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  1. #1
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    Estes 18mm and 24mm length

    Are the Estes 24mm motors the same length as the 18mm ones? If not, what is the length difference.
    Thanks,
    Reed

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  2. #2
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    Re: Estes 18mm and 24mm length

    Originally posted by Reed Goodwin
    Are the Estes 24mm motors the same length as the 18mm ones? If not, what is the length difference.
    Thanks,
    Reed
    The 18mm and c11 and d12 engines are all 2,75 inches long. The e9s are 3.75 inches long.

    BTW, why are motors measured using two different measurment systems?


  3. #3
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    Estes C11's, D11's, and D12's are the same length as their 18mm motors (2.75"). The E9's are 3.75" long.

  4. #4
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    Re: Re: Estes 18mm and 24mm length

    Originally posted by Jimn
    The 18mm and c11 and d12 engines are all 2,75 inches long. The e9s are 3.75 inches long.

    BTW, why are motors measured using two different measurment systems?
    My guess: modelers don't have any control over tube diameters, so they've always been oddball values. I'm not even sure whether or not the diameters are rounded to the nearest mm. Hobbyists DO have control over tube lengths, and since the U.S. never switched to metric, most modelers still use inches when measuring and cutting their tubes.

  5. #5
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    Not sure

    Originally posted by Jimn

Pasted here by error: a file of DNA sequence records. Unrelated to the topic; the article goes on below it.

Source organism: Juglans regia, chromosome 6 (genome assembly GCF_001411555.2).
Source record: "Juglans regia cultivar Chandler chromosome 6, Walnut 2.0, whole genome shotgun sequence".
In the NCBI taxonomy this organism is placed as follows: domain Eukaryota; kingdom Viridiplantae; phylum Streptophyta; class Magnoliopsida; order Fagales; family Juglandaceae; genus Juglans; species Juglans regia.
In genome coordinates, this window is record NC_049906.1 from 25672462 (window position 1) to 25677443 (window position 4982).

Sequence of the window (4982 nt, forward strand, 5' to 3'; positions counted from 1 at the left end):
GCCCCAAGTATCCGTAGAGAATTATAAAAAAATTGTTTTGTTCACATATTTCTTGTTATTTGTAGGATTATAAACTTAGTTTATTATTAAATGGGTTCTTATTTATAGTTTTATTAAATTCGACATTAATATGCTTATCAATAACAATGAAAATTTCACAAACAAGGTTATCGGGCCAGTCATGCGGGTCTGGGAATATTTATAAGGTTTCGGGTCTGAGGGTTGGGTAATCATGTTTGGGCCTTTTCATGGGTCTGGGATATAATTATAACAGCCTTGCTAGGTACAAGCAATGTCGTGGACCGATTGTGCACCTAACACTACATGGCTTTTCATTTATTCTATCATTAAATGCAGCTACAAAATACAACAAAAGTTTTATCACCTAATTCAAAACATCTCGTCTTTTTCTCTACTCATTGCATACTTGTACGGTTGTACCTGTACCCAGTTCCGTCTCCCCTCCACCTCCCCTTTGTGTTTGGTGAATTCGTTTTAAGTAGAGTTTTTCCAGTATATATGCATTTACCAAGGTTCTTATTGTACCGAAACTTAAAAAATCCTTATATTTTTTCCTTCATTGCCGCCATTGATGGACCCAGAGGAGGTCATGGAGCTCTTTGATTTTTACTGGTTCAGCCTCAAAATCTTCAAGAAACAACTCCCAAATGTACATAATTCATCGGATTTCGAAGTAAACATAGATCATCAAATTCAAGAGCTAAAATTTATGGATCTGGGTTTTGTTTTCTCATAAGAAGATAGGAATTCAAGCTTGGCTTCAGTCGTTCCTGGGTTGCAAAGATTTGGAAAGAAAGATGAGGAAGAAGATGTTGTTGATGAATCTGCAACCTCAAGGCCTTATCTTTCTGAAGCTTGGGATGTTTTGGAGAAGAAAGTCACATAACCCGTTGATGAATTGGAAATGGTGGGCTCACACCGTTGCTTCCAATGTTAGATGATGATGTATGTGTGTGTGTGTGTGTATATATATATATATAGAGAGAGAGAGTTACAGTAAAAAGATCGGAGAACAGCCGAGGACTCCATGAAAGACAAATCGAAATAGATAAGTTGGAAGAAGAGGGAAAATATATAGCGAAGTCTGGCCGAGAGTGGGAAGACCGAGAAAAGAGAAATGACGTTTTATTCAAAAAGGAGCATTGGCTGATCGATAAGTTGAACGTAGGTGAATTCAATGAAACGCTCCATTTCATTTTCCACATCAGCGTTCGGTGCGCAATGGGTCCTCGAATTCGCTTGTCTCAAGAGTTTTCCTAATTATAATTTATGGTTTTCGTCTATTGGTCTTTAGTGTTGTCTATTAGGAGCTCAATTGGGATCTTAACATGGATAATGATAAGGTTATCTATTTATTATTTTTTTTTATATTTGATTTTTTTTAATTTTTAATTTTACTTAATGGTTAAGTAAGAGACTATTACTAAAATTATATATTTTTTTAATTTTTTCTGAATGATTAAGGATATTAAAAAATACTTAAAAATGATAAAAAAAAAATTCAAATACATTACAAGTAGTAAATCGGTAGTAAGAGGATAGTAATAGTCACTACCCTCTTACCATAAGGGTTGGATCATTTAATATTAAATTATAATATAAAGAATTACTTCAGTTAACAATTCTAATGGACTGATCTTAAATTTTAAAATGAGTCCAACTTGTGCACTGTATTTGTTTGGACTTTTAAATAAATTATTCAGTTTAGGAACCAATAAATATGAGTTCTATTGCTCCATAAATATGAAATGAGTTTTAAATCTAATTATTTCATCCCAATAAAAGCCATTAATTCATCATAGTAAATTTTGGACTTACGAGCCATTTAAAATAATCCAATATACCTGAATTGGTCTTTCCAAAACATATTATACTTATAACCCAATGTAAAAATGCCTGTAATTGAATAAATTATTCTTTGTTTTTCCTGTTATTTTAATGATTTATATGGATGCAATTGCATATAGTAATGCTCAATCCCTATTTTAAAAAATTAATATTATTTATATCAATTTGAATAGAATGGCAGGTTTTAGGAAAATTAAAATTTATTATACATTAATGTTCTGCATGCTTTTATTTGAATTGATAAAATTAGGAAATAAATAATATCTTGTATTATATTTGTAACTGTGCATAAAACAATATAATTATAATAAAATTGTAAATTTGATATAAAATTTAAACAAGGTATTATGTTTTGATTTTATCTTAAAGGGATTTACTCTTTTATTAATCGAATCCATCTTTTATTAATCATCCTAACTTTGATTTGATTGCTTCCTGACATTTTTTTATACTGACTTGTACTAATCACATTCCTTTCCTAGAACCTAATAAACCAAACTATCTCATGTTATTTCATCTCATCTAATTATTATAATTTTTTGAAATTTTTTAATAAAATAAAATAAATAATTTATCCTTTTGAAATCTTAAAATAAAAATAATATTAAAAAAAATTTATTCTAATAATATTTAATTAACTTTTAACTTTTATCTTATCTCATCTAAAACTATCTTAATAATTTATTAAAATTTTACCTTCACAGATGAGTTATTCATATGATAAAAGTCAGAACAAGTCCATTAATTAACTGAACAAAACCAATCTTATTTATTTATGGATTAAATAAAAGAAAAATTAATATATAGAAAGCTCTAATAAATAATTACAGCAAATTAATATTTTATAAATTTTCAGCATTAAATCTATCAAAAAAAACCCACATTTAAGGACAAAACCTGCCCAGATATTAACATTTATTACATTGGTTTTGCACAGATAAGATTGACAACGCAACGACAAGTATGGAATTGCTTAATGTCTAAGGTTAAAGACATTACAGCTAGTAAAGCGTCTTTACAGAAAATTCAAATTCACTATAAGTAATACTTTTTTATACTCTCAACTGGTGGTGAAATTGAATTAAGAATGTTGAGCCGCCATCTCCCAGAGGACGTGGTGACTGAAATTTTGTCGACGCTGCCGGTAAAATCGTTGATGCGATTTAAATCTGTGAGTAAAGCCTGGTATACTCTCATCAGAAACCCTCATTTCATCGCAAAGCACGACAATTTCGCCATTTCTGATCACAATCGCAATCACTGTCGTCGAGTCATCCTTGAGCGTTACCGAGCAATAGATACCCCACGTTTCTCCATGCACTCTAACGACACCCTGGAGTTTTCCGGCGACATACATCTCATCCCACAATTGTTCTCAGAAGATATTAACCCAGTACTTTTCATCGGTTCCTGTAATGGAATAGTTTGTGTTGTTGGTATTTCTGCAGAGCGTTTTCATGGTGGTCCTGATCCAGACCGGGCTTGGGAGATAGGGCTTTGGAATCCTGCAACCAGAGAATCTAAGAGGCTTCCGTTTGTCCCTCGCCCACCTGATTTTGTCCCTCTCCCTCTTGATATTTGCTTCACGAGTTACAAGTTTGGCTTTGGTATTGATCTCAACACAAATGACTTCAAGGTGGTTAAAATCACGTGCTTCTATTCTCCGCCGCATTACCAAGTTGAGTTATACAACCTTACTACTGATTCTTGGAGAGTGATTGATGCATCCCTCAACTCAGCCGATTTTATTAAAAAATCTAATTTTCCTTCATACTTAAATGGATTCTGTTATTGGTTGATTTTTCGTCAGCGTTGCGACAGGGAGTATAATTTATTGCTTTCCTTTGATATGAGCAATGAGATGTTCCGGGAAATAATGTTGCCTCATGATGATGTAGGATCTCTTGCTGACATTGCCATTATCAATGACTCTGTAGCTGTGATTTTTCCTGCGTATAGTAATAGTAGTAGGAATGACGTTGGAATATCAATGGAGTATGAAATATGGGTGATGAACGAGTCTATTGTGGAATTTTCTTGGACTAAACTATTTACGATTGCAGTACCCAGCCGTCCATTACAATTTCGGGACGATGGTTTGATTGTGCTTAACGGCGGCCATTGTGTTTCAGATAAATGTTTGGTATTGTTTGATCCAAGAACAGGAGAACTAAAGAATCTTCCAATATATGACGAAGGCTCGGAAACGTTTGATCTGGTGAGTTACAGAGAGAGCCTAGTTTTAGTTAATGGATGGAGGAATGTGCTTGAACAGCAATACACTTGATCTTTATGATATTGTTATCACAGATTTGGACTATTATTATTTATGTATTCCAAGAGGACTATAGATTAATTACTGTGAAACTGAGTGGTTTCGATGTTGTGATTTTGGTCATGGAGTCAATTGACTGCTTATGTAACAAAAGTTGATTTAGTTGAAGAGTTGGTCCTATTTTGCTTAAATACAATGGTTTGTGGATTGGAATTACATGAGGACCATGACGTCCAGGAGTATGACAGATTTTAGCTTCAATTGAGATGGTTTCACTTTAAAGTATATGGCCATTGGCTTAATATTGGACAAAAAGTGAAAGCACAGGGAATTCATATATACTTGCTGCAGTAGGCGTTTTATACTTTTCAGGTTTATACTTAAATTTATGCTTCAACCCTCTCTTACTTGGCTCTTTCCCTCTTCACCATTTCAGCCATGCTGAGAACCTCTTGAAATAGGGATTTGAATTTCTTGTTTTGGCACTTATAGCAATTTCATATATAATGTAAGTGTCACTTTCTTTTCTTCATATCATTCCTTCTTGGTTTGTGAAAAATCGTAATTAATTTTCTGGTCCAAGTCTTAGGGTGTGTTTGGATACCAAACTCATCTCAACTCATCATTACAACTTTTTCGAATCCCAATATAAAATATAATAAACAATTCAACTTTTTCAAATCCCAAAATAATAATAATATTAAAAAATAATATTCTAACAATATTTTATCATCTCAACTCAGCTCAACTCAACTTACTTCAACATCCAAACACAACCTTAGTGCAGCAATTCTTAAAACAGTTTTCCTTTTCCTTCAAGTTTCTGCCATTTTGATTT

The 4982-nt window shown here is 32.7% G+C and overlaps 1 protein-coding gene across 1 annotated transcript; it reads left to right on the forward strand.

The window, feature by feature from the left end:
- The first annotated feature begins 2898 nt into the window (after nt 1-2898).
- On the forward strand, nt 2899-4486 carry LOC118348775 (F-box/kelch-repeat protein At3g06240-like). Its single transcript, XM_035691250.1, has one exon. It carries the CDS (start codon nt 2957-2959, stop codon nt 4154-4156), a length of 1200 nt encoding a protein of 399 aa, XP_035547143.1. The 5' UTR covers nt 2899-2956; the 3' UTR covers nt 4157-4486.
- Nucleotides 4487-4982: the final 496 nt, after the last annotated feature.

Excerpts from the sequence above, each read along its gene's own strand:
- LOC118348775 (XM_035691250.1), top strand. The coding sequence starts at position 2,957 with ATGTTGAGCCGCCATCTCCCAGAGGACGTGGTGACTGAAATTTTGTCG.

BTW, why are motors measured using two different measurment systems?
    Having never seen the 'official' specs on how Estes (or anyone else) dimensions their product, I don't really know, but I suspect that they use one system.

    My guess: the metric part slipped into use after U.S. rocketeers made contact with the Europeans. Back in the old days I believe Estes used to describe their motor diameters in both fraction and decimal inches. IIRC, motor lengths have always been described in inches.

    There is a lot of common-use-type verbage that eventually gets ascribed to some official source, but is really still just plain common-use-type verbage (and sometimes just plain wrong). In your own post you use both "engine" and "motor"...... which is it?
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  6. #6
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    Has anyone else noticed that motors are slightly wider at the nozzle end? It seems like whenever I put a motor in backwards (accidentally, of course) it is much tighter.

    Why can't we just use metric? I lived in Canada and Europe for a few years and metric is so much easier (once you know it). I especially don't like sequential fractions like 3/16, 13/64, 7/32, 15/64, 1/4.

  7. #7
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    Re: Not sure

    Originally posted by powderburner
    Having never seen the 'official' specs on how Estes (or anyone else) dimensions their product, I don't really know, but I suspect that they use one system.
    I don't ever recall Estes calling their motors 18mm and 24mm - I believe AVI was the first and maybe only company to do so. If you get a really old Estes catalog it lists the diameter as 11/16", currently it lists it as .690" which works out to about 17.5mm more or less. The D&E motors are 15/16" or .945" if you allow for a little swelling. By the way 29mm, 38mm 54mm and all other standard motor sizes are just 'rounded off' values of SAE fractional standards

    My guess: the metric part slipped into use after U.S. rocketeers made contact with the Europeans.